Analysis Announcement

CLGA/Momentum stalemate – only one name published for left members to support for NEC: Mo Azam

Delay in publication of left ‘slate’ means nominations going ahead as a free-for-all, risking divided left vote

A continued stalemate after yesterday’s meeting of CLGA – the alliance of left organisations that usually recommends a ‘slate’ of candidates behind which left-wing members of the Labour Party can unite – has meant that there is still no guidance for members on candidates for Labour’s National Executive Committee (NEC), even though the local party nomination process is well underway.

Momentum caused consternation at last week’s meeting by springing a list of demands on assembled delegates and delaying a decision. The matter was meant to move forward last night, but no progress has been made.

While CLGA hopes that agreement might still be reached, many present feel that Momentum is going to go it alone and issue its own slate of candidates – with a huge risk of dividing the left vote and allowing the right-wing candidates backed by long-time anti-Corbyn groups Progress and Labour First to sneak in through the middle.

In the hope of leaving room for an eleventh-hour agreement, CLGA member group CLPD has issued only one name in the interim – Oldham-based Labour veteran Mohammed ‘Mo’ Azam, who served on the NEC in 2005.

Azam is widely respected on the left and has served the movement in a variety of roles.

The deadline for CLP (constituency Labour party) nominations is 15 February. The SKWAWKBOX hopes to publish additional names soon that the left can support for the remaining CLP representative place and for the NEC’s BAME section member.

Momentum has not responded to a request to confirm whether it will agree a unified slate or issue its own.

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26 comments

  1. Lansman strikes again , just what is his game I wonder ?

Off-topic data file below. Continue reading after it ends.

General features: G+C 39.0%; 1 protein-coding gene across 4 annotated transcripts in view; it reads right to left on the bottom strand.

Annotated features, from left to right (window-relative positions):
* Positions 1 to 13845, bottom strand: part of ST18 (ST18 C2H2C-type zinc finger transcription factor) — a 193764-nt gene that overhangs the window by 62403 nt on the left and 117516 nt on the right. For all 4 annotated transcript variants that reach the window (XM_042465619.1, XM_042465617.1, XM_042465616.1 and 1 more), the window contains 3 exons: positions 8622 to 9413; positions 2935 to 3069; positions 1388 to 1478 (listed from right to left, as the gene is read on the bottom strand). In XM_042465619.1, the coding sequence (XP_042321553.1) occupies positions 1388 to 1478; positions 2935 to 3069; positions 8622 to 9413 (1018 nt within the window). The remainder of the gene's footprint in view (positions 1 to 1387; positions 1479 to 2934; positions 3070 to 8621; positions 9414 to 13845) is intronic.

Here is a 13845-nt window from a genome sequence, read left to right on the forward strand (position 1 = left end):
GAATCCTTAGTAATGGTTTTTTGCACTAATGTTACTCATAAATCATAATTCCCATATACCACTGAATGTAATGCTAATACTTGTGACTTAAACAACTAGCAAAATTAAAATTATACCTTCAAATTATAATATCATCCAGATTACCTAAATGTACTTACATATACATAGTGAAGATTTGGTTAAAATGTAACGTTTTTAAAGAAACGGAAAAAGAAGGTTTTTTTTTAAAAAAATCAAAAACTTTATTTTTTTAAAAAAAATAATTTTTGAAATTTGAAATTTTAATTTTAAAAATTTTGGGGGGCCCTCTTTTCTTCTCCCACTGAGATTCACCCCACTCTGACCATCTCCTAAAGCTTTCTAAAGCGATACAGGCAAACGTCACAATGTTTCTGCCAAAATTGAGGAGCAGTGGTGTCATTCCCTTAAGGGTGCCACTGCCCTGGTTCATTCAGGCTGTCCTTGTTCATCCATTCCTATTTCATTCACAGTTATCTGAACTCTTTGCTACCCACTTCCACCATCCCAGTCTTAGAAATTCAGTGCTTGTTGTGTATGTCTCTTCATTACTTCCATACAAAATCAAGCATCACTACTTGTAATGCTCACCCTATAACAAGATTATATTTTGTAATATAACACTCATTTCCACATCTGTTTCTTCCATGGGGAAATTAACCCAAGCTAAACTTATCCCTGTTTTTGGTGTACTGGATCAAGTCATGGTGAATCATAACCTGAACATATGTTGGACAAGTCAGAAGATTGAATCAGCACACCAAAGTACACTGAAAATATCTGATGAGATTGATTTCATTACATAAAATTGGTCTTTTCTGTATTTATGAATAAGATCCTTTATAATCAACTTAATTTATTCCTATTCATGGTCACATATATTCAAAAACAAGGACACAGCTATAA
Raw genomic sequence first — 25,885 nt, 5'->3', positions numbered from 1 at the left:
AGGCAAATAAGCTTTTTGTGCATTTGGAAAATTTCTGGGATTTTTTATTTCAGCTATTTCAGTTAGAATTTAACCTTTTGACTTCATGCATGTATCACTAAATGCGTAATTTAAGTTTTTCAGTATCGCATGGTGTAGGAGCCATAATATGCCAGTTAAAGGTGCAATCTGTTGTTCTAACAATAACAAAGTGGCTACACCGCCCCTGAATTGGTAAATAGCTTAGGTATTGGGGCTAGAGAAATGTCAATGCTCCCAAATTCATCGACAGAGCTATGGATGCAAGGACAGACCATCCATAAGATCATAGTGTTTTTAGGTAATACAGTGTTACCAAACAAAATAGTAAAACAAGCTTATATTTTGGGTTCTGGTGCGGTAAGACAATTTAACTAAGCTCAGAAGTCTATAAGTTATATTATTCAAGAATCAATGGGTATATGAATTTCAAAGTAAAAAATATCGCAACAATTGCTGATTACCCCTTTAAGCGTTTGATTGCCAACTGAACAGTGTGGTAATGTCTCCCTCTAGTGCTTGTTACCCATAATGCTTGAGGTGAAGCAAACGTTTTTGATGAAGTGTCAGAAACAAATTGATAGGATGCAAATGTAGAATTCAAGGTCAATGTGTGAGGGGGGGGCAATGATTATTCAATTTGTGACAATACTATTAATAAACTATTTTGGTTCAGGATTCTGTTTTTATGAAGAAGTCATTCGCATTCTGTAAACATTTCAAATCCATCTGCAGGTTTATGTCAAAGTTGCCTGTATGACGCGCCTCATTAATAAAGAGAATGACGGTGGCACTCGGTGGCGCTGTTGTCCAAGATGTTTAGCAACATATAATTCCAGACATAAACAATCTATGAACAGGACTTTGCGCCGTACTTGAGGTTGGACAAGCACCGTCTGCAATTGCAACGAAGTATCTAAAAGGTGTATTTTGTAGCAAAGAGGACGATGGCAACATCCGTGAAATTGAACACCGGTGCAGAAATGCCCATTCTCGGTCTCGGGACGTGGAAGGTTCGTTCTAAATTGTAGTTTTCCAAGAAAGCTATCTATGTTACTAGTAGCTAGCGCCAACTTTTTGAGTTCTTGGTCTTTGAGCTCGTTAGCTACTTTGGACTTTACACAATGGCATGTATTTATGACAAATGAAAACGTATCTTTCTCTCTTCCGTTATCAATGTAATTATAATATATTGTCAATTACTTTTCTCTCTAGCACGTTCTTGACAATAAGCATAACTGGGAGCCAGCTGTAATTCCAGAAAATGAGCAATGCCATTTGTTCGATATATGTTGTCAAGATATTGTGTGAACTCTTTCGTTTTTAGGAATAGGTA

Beginning to think him and his private run Company \Momentum is becoming a liability now rather than an aide to the Leftwing , maybe time to dump him and his Company , Revolution anyone ?

    1. Revolution?

      Well – the election indicates the result would be a right-wing putsch with the willing assent of the SunMail duggies in the ‘Labour Heartlands’.

    2. The revolution I refer to is that of booting out a supposedly leftwing demigod called Lansman ,,,,

      1. I’ll certainly second that. He’s well and truly blown any radical credentials during the last year, and sold out good people.

        What is RLB doing contaminating her campaign with him?

  2. Revolution may be the only recourse left to us but unfortunately Brits don:have the mindset of the French and will probably just go along with the shit even though most of us will suffer big time!

    1. I’d revolt tonight if I could be sure it wouldn’t turn into a killing spree. Hard to stop once I get started though…
      Utopia on the back of events you could never tell your kids about would be hard to celebrate.
      Maybe it’s because there’s so much worse suffering in other countries that we don’t kick off?
      Wouldn’t it be incredibly self-indulgent to revolt in protest at a standard of living half the world dreams of?
      International socialism’s my only faith – what moral superiority could it claim if the hungriest didn’t get first suck on the teat wherever they live?

      1. Humm the French don’t seem to have any problem with the justification of such , they certainly don’t have an issue with being the 5th richest and still standing up for their rights and standards . Nor should that be an excuse to allow those hard fought for rights and standards to be denigrated because ” there are other areas of the world far worse off ”
        Much better to drag everyone upwards rather than downwards don’t you think David ?

      2. The French do give good riot, it’s true.
        Dragging anyone downwards was entirely your own invention – you certainly didn’t find it in anything I wrote.

      3. David , “Wouldn’t it be incredibly self-indulgent to revolt in protest at a standard of living half the world dreams of?” ….implies to me that one should be grateful for what we’ve got and not “kick off about it “

      4. Any figure in mind for the number of deaths you’re willing to accept in this revolution?
        Or did you actually mean civil disobedience rather than pitchforks and Molotov cocktails against guns and tanks?

  3. A propos of revolution, the “Left” members of the NEC have spent the Corbyn years not being Left. As a result Corbyn’s “democratic revolution” never happened.